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Hey there!
I've been teaching high school math for over 20 years. I write about my experiences here and also share activities that I have done with my classes that have been successful (and some that have been not so successful).
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Math Review Game "Scavenger Hunt"





When I was a kid I loved doing puzzles or hunting for Easter Eggs or solving math problems! Doing a Scavenger Hunt Review Activity is like the best of all of those things!


Check out all of the scavenger hunts from my tpt shop.

Is this a game or an activity?

A Scavenger Hunt is not really a game because the way I do it, there's no winner. 

You could make the group who finished the fastest the winner, but I don't like to reward speed. 

You could add QR codes to all of the stations and one of those QR codes takes them to the text, "You win the secret prize!" or something. 

You could make everyone who finishes the activity a winner! 

Whether you have a winner or not, it's still a good activity.


How does it work?

There are "stations" posted around the room (and even in the hallway!). A station is a sheet of paper with the station number, the answer to another question at the top of the page, and a new question at the bottom of the page.

The students start at a station of their choosing. They solve the problem at that station, then find the answer at the top of another station, then solve that problem.

The students continue solving the problems until they return to the question where they started.

One of my students described it as being like a circuit activity (check out my circuit activities), but the questions are all around the room instead of all questions on one sheet of paper. Yep.

Materials needed:

✓ A set of questions.
✓ Space to hang the questions.

Creating a Scavenger Hunt

Creating a Scavenger Hunt Activity is fairly simple. The only thing you need is a set of questions. Mine usually have 10 to 15 questions, depending on the topic. I want the activity to last 45 minutes to an hour.

Type one question per piece of paper and use a large font so that it can fill the page. Put the question on the bottom half of the paper.

One of the stations from my Sum, Difference, and Double Angle Identities Scavenger Hunt


The only thing that is tricky about putting together the scavenger hunt is making sure that the answer to question 1 does NOT take you to question 2 and the answer to question 2 does NOT take you to question 3, etc.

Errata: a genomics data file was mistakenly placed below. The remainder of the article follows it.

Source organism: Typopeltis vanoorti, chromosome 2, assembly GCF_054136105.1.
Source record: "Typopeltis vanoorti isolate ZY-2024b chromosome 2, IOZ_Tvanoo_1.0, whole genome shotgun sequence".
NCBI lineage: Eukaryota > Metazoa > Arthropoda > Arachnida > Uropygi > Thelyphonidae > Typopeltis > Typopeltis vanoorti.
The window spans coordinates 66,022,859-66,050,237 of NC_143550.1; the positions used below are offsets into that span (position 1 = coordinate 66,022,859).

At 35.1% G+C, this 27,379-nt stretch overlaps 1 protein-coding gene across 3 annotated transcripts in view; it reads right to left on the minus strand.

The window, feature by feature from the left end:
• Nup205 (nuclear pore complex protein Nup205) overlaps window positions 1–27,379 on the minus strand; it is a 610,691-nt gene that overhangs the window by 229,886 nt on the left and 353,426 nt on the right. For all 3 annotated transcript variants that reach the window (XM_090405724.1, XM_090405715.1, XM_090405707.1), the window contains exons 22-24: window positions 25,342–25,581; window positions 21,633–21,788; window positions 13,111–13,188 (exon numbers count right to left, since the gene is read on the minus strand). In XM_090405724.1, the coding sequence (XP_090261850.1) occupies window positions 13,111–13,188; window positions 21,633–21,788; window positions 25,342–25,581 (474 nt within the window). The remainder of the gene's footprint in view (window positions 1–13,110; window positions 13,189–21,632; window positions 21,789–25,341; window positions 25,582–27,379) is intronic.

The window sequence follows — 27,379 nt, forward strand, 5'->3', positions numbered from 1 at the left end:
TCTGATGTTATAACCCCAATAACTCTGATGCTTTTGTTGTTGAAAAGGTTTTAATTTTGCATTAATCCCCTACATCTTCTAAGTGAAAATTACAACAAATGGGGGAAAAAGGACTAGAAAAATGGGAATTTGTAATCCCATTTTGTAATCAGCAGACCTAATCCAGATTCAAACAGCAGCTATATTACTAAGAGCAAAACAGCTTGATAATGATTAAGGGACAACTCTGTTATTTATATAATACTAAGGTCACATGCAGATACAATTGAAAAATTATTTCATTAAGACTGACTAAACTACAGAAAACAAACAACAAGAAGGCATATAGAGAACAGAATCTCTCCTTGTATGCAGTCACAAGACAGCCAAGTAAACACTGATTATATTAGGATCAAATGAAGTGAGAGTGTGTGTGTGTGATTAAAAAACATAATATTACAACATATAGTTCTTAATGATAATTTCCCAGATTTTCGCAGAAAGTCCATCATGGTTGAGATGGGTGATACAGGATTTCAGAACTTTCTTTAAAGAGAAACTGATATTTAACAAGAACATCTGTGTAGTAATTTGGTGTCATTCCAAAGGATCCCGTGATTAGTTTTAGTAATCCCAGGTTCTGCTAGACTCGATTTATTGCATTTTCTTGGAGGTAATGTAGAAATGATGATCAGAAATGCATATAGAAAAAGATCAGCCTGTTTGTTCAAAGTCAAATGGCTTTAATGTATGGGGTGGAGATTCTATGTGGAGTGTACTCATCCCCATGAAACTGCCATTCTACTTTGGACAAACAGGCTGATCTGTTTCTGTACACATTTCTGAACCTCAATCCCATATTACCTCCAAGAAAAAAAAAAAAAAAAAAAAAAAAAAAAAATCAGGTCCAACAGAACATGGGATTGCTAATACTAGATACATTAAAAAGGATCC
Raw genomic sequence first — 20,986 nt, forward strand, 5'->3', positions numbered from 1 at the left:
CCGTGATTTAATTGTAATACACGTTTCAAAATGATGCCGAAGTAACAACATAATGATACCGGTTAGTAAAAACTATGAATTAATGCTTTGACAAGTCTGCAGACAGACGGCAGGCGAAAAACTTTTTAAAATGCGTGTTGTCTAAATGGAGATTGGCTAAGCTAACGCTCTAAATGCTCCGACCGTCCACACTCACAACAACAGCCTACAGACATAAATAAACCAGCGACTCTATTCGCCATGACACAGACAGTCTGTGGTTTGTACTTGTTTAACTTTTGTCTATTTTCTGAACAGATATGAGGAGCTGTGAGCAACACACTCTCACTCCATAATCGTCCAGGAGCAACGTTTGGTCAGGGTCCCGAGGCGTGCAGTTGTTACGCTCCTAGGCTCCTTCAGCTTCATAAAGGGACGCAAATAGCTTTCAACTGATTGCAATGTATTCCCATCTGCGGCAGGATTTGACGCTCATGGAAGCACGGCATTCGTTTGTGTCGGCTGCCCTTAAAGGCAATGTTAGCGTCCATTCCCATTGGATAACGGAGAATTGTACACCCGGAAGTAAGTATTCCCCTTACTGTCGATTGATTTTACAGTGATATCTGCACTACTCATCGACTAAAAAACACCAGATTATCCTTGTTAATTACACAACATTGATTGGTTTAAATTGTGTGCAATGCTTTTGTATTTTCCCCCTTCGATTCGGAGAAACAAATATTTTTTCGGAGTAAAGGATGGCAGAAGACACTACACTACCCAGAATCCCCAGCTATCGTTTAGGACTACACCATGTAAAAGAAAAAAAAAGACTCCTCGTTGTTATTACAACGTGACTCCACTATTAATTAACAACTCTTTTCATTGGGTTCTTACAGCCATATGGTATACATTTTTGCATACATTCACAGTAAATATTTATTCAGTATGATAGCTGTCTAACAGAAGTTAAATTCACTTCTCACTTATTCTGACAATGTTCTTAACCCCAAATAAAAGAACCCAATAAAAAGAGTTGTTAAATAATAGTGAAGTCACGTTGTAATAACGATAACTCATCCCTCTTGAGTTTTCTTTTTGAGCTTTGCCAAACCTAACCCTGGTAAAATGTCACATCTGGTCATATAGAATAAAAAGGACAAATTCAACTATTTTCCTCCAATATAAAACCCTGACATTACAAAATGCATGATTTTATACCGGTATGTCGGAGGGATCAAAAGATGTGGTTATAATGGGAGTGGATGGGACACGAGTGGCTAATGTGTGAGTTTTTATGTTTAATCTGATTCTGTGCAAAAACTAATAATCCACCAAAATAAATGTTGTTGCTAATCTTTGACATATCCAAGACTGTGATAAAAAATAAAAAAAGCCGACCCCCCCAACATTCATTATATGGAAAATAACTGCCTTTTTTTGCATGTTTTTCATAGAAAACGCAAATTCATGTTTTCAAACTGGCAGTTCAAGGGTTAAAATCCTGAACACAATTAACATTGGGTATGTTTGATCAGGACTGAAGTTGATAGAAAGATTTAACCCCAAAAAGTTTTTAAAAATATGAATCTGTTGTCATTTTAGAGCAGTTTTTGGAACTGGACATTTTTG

Have the answer key handy

I also like to have a separate sheet of paper that has all of the questions and answers on one page. I print that and have it handy while the students are working in case they have issues with one of the questions. As a matter of fact, I make the answer key first and then split up all of the questions on different pieces of paper.

I love it because

I love doing a Scavenger Hunt because students can work at their own pace. There is no reward for being the fastest student to finish. Read more about why you should not reward speed in a math class.

The thing I love the most about a Scavenger Hunt is that it is self-checking! As a matter of fact, I sometimes find myself a bit bored because I was expecting students to ask me for help, and they're not.  Occasionally one question will stump the students - if I can anticipate that, I will put that question next to my desk so that I can guide them in the right direction.



Tips

  • I always like to play music while the students work. It lifts the mood. I made a Spotify playlist with some of my students' favorite songs; but frankly, it has mostly my favorite 80s hits.
  • Create an answer sheet for the students to show their work and help keep track of which station they've visited.  You could require the students to submit this to you at the end as evidence of them showing effort.
  • If you have a class set of clipboards, students might find it novel to use them to bear down on while they're standing at each station.
  • I like to pair my students randomly using either a deck of cards or the Random Name Picker from flippty.net. You can also use the Random Name Picker to indicate where each group should start. Or you can let the students start at a station of their choosing.
  • You might want to offer an incentive to encourage the students to finish. I don't usually do this but recently I did a scavenger hunt with my seniors during the last period of the day and they only worked for about half of the period. I could have required that they submit their work to me before they leave. I could have offered stickers or something for solving a minimum number of questions. I don't want to offer an incentive for the fastest team because, again, I don't want to reward speed.

Want more?

Resources

You may be interested in some prepared Scavenger Hunts I have: